Teach English in Haimen Gongye Yuanqu - Nantong Shi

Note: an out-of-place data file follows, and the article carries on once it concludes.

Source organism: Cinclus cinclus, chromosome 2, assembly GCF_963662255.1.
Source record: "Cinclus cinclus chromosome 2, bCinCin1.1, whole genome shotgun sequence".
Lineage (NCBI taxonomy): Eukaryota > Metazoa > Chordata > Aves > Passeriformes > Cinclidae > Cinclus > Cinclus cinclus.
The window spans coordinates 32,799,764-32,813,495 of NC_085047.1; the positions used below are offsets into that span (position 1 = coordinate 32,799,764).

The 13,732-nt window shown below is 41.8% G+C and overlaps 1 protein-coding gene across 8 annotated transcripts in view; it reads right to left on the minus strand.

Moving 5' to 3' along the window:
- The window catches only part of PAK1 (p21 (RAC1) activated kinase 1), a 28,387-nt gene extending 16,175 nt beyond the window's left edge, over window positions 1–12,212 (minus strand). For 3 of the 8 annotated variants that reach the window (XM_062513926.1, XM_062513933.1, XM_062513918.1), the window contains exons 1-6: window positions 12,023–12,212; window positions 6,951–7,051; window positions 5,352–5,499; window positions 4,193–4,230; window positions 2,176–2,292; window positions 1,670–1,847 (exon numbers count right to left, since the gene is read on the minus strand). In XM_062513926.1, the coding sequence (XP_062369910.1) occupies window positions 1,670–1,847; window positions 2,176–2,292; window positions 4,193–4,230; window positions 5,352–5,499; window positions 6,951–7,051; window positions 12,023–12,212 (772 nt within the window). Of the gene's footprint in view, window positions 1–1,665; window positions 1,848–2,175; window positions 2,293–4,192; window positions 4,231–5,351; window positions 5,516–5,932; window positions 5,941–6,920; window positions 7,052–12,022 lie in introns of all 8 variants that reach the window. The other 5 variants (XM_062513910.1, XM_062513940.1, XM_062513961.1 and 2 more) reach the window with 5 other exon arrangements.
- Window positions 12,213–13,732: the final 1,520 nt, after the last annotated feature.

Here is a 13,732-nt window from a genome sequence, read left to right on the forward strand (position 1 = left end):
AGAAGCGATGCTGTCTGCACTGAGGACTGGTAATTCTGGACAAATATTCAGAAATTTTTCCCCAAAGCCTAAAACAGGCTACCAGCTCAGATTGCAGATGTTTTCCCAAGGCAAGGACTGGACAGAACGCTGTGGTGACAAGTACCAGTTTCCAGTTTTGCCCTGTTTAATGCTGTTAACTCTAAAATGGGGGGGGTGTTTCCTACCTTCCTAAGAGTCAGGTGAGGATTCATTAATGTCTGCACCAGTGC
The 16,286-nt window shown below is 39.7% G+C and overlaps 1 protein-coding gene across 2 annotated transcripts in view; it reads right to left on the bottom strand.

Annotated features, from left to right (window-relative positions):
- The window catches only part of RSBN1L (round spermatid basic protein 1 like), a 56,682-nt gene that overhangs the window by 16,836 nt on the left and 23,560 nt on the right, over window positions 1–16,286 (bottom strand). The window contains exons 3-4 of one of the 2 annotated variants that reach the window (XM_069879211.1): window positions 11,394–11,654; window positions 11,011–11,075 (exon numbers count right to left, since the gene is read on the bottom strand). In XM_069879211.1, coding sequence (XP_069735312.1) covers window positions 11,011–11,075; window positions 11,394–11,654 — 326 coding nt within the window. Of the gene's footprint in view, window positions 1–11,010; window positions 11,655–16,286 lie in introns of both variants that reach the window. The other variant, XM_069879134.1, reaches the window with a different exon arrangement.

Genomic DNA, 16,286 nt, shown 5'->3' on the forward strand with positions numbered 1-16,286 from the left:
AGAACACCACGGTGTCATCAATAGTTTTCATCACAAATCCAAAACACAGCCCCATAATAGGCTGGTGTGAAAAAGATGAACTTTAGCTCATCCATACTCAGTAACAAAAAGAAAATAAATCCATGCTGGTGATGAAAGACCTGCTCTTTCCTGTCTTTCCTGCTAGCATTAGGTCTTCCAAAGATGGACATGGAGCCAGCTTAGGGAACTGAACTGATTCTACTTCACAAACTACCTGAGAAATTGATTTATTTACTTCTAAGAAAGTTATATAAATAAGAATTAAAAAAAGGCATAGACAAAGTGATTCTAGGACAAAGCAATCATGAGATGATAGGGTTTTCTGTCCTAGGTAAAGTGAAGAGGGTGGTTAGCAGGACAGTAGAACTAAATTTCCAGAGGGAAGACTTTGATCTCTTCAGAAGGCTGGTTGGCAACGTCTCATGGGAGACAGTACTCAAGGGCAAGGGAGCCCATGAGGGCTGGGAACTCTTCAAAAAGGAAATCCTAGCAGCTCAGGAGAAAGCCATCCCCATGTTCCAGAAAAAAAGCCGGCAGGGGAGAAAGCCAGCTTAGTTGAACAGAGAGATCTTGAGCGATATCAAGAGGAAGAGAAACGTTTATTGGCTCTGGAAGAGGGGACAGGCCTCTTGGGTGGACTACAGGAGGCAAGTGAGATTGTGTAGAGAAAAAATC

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In my experience of learning English, among other languages, after my primary Vietnamese language, I've always found that knowledge of contemporary and conversational vocabulary is what really held me back from being able to communicate comfortably and clearly with native English speakers. The first step in accruing such knowledge goes along with most of what is covered about vocabulary in Unit 7: Teaching a new language. The breakdown of choosing what words to teach based on appropriacy and how to use them based on definition, syntax, and spelling is definitely necessary for this stage. Personally, I've found that making flashcards, filling out worksheets, and consistent drilling via tests to be the best way to get a base level retention of such information. However, such methods only offer short term retention, from personal experience. Students will often only use and remember the vocabulary learned either in the classroom or in the context of the classroom, i.e. when talking to classmates about exams or about the class in general. This is why I think constant exercises, sometimes extracurricular, are necessary to build a solid foundation for a colloquial vocabulary. In an ideal world, ESL students would have native English speakers to practice with regularly, as this would expose them to a vast collection of words and phrases beyond what is simply taught in class. Unfortunately, there are two main flaws with this solution. One, native English speakers aren't readily available all over the world and two, some students might not feel comfortable or confident enough to meet up with and practice what was taught in English class. The latter is what I had more issues with, as an ESL student in the United States of America, a primarily English-speaking country. This brings me to another solution: a pen pal. An exercise my ESL teacher had me do that really helped me grow my English vocabulary was to establish a non-verbal line of communication with a native English speaker at my school via written letters. In today's technologically advanced society, this will be even more feasible, as lines of communication could be established remotely through email, text, or various instant messaging applications. Having it as an extracurricular activity or possibly offering bonus points for it would motivate the students to take part in the activity, and further their studies of the English language beyond what a standardized textbook or course could offer them. Finally, this can be kept in check, or appropriate to the context of the school or language center by having the students send a finalized transcript of their conversations with teachers, or if it is a larger class, any student group leaders or representatives to make sure the topics didn't stray into any unsavory or crude topics. In conclusion, conversational practice, especially with a native English speaker, in any capacity, will allow students to have a more immersive, and overall, more effective learning experience with the English language, or any secondary language. It will allow for more comfort when using both the productive and receptive aspects of English as well as faster and more natural syntax skills overall.